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, 2003). In addition, any person may be found criminally liable who:
1. Gives advance notice of any inspection to be conducted under FMSHA;
2. Knowingly makes any false statement, representation, or certification in any application, record, report, plan or other document filed or required to be maintained pursuant to FMSHA; or,
3. Distributes, sells, offers for sale, introduces, or delivers in commerce any non-complying equipment for use in a mine, including components and accessories of such equipment, which is represented as complying with FMSHA or other relevant provisions (Cooper et al., 2003).
This legislation and the introduction of various innovations in mining safety techniques have resulted in improvements in the number of disasters and incidents that have taken place in U.S. mines over the years, but tragic-filled accidents continue to plague the industry from time to time and these issues are discussed further below.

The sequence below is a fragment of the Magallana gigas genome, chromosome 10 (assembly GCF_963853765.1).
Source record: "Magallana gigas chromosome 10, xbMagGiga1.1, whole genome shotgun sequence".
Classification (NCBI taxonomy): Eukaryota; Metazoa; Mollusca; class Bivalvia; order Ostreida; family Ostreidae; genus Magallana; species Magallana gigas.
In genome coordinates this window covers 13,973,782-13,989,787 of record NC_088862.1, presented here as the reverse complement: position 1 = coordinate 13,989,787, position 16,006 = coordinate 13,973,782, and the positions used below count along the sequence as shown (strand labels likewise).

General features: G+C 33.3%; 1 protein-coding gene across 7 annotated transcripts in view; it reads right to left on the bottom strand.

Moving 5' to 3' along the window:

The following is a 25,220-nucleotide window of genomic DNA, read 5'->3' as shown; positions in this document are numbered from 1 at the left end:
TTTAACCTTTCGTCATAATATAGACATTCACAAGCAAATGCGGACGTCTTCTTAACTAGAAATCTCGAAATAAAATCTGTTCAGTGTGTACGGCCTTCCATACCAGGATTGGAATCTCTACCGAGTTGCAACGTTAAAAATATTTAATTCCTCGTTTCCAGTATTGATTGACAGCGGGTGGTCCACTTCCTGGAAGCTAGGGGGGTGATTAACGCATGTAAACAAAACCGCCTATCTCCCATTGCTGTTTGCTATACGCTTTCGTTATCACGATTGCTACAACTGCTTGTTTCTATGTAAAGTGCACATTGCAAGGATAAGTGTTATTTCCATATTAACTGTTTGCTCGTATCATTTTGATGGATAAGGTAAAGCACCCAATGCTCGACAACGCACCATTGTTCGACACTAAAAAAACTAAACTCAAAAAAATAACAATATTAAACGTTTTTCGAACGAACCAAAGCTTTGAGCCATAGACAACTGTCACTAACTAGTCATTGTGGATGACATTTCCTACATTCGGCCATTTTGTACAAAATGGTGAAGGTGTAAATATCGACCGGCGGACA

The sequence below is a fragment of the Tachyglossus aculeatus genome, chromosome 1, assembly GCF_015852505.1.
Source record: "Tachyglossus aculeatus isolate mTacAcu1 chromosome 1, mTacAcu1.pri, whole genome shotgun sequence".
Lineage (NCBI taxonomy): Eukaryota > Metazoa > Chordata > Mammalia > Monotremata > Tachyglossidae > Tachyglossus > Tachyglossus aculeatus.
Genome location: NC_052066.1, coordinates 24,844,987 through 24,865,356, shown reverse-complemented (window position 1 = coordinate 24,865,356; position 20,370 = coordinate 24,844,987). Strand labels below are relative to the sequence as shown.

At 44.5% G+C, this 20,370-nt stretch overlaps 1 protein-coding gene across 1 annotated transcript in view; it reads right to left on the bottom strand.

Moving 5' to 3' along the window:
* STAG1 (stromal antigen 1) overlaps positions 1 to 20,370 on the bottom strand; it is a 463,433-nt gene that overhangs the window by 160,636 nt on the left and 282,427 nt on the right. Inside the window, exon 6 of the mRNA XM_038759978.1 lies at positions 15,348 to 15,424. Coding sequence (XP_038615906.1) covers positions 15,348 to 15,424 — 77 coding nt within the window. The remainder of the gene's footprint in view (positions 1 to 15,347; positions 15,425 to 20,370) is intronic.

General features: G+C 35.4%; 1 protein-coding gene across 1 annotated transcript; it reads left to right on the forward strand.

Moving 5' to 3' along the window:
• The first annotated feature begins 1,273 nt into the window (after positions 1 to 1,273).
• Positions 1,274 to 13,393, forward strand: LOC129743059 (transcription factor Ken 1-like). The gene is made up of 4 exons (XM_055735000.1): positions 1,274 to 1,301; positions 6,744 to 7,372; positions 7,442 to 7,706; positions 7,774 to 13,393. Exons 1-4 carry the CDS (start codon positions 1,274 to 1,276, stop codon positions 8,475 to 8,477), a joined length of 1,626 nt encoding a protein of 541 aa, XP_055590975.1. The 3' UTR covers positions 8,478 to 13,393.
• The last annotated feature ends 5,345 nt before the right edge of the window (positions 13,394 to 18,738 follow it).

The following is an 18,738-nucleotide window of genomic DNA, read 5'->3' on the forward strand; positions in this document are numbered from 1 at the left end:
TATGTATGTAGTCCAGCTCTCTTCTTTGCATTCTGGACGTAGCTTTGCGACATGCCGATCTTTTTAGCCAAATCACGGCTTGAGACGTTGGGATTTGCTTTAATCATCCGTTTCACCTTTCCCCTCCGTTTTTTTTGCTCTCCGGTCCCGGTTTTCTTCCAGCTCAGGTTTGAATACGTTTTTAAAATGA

Historic Incidence of Disasters and Incidents in U.S. Mines.
As can be seen in Figure 1 below, the number of mining disaster incidents and fatalities has leveled off in the past 30 years, but the number of mining disasters and incidents remains unacceptably high in view of the enormous amount of resources and legislation aimed at eliminating these events.
Figure 1. Mining Disaster Incidents and Fatalities: 1900-2006.
Note: A mining disaster is defined as an incident with 5 or more fatalities.
Source: National Institute for Occupational Safety and Health, 2007.
The need for improvements in mine safety is a recurring theme throughout U.S. history, but the attention paid this issue tends to ebb and flow between painful punctuations of mine disasters that attract the public's attention for awhile, only to be replaced by the next disaster de jour. For this purpose, the Mine Safety and Health Administration ("MSHA") has a more vigorous criminal enforcement program than OSHA; the number of criminal referrals from the MSHA under FMSHA has varied, though, over the past two decades (Cooper et al., 2003). Indeed, as Peters (2006) reports in his essay, "The Other Mine Disaster," "For more than three decades, I've been pointing out that while the media gives major attention to mine disasters, it does almost no reporting on what's being done to improve mine safety between disasters.…[continue]
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